March 17, 2014 at 7:51 pm
We're excited to announce ICAP's revamped website, including online processes that help get our message out there to Italian-Canadian communities across Canada and growing online resources. Take a few minutes and explore, learn a little about what we do and see where you or your organization fit in! We'd love to hear from you so feel free to contact us with any questions or comments. What began as a group of scholars and community leaders concerned with identifying and collecting Italian-Canadian historical material has  become an active non-profit committed to outreach and national networking. Through our Archive Workshops and Share an Item initiatives, we're trying to create more ways to engage people with the fundamentals of archiving and make it easier for anyone to identify and work towards preserving items of interest. As an organization of established Italian-Canadian scholars, researchers and community leaders, we have experienced how archival materials inform our personal and community stories, as well as the story of Canada. Our Ongoing Research Map demonstrates how important archives and related material are to the wealth of research that is going on today focused on or related to the Italian-Canadian experience.   Archive Workshops Our expert members are working towards creating and sharing introductory "how-to" material that will help any organization or institution get start taking the steps towards identifying, collecting and preserving historical material. As of right now, we offer Archive Workshops in two ways: ICAP Workshops - Workshops lead by an ICAP expert for large community organizations with private archives and a strong interest in properly cataloging and preservation methods. Workshops lead by ICAP are currently restricted to a few areas in Canada based on available resources. More information is available here or by contacting us. Workshop Kits - An introduction to archiving kit created by ICAP experts. It is designed to allow community organizations — cultural clubs, schools, libraries, community centres or related organizations -  to lead their own informal workshops and bring ICAP's message to their community. Workshop Kits are available upon request for organizations that satisfy ICAP's requirements.   Sharing Items of Interest We also encourage individuals and community organizations to bring forth historical items for ICAP to identify. Information regarding items of interest will be relayed to experts and archives within ICAP's network of members and supporting organizations. In this way, communities have a more direct and simplified connection with archives, and vice versa, optimizing the number of important objects we can collect and preserve. We encourage Italian-Canadians everywhere to look in their homes, reach out to friends and families and connect with ICAP to identify items that tell stories of the Italian experience in Canada. Again, feel free to send us any comments or questions and we'll happily help you with anything we can!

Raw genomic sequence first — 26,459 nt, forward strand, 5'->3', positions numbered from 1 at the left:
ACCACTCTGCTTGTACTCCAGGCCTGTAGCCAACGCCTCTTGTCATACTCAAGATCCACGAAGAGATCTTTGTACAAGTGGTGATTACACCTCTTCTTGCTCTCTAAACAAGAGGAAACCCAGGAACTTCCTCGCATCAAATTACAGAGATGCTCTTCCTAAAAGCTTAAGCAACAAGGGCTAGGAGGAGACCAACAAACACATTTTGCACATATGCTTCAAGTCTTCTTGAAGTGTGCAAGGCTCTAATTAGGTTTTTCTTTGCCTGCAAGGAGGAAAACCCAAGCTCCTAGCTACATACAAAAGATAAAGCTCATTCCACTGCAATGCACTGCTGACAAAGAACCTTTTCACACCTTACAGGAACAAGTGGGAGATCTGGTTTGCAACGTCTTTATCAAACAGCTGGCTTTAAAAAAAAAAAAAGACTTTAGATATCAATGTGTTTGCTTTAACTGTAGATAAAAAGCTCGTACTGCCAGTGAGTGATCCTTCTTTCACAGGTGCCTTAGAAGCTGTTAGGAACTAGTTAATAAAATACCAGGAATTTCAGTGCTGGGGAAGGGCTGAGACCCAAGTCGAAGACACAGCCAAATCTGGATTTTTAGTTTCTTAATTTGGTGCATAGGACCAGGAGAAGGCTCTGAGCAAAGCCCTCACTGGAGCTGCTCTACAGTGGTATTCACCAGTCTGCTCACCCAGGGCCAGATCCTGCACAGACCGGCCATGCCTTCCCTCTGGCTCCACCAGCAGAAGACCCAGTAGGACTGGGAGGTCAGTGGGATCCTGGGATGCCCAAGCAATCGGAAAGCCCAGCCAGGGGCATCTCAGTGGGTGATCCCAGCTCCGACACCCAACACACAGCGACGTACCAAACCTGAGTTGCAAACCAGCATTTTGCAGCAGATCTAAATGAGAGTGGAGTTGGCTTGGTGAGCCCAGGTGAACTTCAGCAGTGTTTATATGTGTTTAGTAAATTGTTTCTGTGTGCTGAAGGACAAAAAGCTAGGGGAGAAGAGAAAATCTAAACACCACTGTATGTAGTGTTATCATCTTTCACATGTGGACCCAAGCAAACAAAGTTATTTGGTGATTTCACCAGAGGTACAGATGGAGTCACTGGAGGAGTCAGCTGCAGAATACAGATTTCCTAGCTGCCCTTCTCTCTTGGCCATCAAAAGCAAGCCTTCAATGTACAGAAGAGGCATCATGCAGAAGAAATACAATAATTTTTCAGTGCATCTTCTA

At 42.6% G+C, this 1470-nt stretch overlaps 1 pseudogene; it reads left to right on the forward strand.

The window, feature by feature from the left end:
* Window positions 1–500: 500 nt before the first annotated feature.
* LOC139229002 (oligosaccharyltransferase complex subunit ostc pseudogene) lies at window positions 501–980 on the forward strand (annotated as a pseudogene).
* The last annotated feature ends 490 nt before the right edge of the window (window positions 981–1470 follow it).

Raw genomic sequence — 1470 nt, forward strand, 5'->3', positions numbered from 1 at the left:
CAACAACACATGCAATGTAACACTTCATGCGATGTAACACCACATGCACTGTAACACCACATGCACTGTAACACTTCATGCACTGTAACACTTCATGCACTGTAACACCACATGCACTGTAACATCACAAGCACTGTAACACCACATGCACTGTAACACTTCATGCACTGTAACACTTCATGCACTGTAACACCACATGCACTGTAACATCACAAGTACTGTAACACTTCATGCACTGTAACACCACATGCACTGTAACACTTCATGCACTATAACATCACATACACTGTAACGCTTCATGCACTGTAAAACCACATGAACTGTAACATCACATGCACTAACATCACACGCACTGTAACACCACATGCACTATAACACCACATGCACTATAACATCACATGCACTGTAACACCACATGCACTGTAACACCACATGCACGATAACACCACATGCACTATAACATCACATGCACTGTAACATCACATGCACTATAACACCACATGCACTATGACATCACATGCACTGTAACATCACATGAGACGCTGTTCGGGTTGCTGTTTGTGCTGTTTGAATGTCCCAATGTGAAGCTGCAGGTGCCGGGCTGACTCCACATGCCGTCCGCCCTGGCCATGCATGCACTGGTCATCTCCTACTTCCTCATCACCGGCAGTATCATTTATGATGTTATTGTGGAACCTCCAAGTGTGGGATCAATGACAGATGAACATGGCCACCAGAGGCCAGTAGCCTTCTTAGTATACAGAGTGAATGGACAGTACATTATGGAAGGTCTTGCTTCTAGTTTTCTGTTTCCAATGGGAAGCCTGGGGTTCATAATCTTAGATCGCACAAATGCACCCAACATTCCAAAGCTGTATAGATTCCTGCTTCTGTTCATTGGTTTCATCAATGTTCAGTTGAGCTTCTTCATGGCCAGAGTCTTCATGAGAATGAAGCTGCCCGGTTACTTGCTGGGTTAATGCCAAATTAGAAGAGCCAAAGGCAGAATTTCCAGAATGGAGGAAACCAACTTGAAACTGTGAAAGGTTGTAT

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Performigrations: People are the Territory

February 2, 2014 at 3:20 am
ICAP is honoured to be part of and to support the EU-sponsored Performigrations Project. The fundamental understanding of this project is that each immigrant is a performer, who adjusts to a new locale and forms a new role to play there. Similar to ICAP, Performigrations emphasizes that a country’s territory is its people, not its land and this project aims to make audiences aware of the complex ‘processes of change’ continually happening in the changing human territory. Like ICAP, Performigrations is a network (of sixteen high-profile European and Canadian institutions). The aim of Performigrations is to investigate the societal themes of ‘mobility’ (both cultural and technological), and ‘immigration and identity’. This multi-layered network project is coordinated by the University of Bologna and focuses on the changes in the human territory of seven cities in Europe and Canada: Athens, Bologna, Klagenfurt, Lisbon, Montreal, Toronto and Vancouver. Seven artists will be chosen through competitions in each locale and together they will conceptualize an art installation accessible through open-source platforms. Geo-location technologies will display old and new forms of storytelling about the impact on immigrants of a new locale and through changing roles, the contribution of immigrants to the places they choose to live. Dr. Angela Clarke, Museum Curator, Vancouver Italian Cultural Centre and ICAP Board Member, is organizing the competition to select the Performigrations’ artist in Vancouver and she will develop an exhibition in August, 2015, hosted at the Centre on “European-Canadians: Heritage on Show”.     Please contact Angela for more information and to provide support: Dr. Angela Clarke Museum Curator Italian Cultural Centre Vancouver, B.C. museum@iccvancouver.ca For more general information about Performigrations and ICAP, please contact: Dr. Maria Cioni Secretary, ICAP mariacioni@utoronto.ca NOTE: ARTISTS’ CALL FOR PROPOSALS IS OPEN UNTIL FEBRUARY 2014 (details on the main website)